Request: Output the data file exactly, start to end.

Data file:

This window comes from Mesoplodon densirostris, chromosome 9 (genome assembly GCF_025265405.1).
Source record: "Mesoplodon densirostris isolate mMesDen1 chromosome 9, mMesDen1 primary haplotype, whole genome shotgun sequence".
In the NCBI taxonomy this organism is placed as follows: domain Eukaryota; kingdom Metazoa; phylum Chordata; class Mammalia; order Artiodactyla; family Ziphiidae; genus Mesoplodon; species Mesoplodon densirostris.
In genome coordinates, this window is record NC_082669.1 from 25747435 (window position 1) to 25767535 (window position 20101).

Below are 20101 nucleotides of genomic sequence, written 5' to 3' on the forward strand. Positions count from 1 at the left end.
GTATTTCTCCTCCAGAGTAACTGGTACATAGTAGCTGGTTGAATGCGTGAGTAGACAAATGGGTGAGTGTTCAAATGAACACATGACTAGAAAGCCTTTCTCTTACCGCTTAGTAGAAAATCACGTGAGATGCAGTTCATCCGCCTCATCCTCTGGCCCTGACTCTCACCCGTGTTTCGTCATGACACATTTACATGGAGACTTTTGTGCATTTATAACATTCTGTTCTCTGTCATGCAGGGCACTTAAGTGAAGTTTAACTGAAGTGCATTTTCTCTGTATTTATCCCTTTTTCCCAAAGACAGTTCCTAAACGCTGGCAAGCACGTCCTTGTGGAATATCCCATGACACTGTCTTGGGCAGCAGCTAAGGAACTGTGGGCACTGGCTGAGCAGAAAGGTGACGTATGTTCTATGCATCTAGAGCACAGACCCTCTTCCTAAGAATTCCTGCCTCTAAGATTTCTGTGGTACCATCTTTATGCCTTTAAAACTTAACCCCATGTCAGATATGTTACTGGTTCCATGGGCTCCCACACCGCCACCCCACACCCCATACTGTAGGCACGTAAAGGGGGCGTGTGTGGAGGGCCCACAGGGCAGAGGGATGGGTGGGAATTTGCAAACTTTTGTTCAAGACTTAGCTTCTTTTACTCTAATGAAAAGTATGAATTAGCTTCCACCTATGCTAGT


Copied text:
This window comes from Mesoplodon densirostris, chromosome 9 (genome assembly GCF_025265405.1).
Source record: "Mesoplodon densirostris isolate mMesDen1 chromosome 9, mMesDen1 primary haplotype, whole genome shotgun sequence".
In the NCBI taxonomy this organism is placed as follows: domain Eukaryota; kingdom Metazoa; phylum Chordata; class Mammalia; order Artiodactyla; family Ziphiidae; genus Mesoplodon; species Mesoplodon densirostris.
In genome coordinates, this window is record NC_082669.1 from 25747435 (window position 1) to 25767535 (window position 20101).

Below are 20101 nucleotides of genomic sequence, written 5' to 3' on the forward strand. Positions count from 1 at the left end.
GTATTTCTCCTCCAGAGTAACTGGTACATAGTAGCTGGTTGAATGCGTGAGTAGACAAATGGGTGAGTGTTCAAATGAACACATGACTAGAAAGCCTTTCTCTTACCGCTTAGTAGAAAATCACGTGAGATGCAGTTCATCCGCCTCATCCTCTGGCCCTGACTCTCACCCGTGTTTCGTCATGACACATTTACATGGAGACTTTTGTGCATTTATAACATTCTGTTCTCTGTCATGCAGGGCACTTAAGTGAAGTTTAACTGAAGTGCATTTTCTCTGTATTTATCCCTTTTTCCCAAAGACAGTTCCTAAACGCTGGCAAGCACGTCCTTGTGGAATATCCCATGACACTGTCTTGGGCAGCAGCTAAGGAACTGTGGGCACTGGCTGAGCAGAAAGGTGACGTATGTTCTATGCATCTAGAGCACAGACCCTCTTCCTAAGAATTCCTGCCTCTAAGATTTCTGTGGTACCATCTTTATGCCTTTAAAACTTAACCCCATGTCAGATATGTTACTGGTTCCATGGGCTCCCACACCGCCACCCCACACCCCATACTGTAGGCACGTAAAGGGGGCGTGTGTGGAGGGCCCACAGGGCAGAGGGATGGGTGGGAATTTGCAAACTTTTGTTCAAGACTTAGCTTCTTTTACTCTAATGAAAAGTATGAATTAGCTTCCACCTATGCTAGT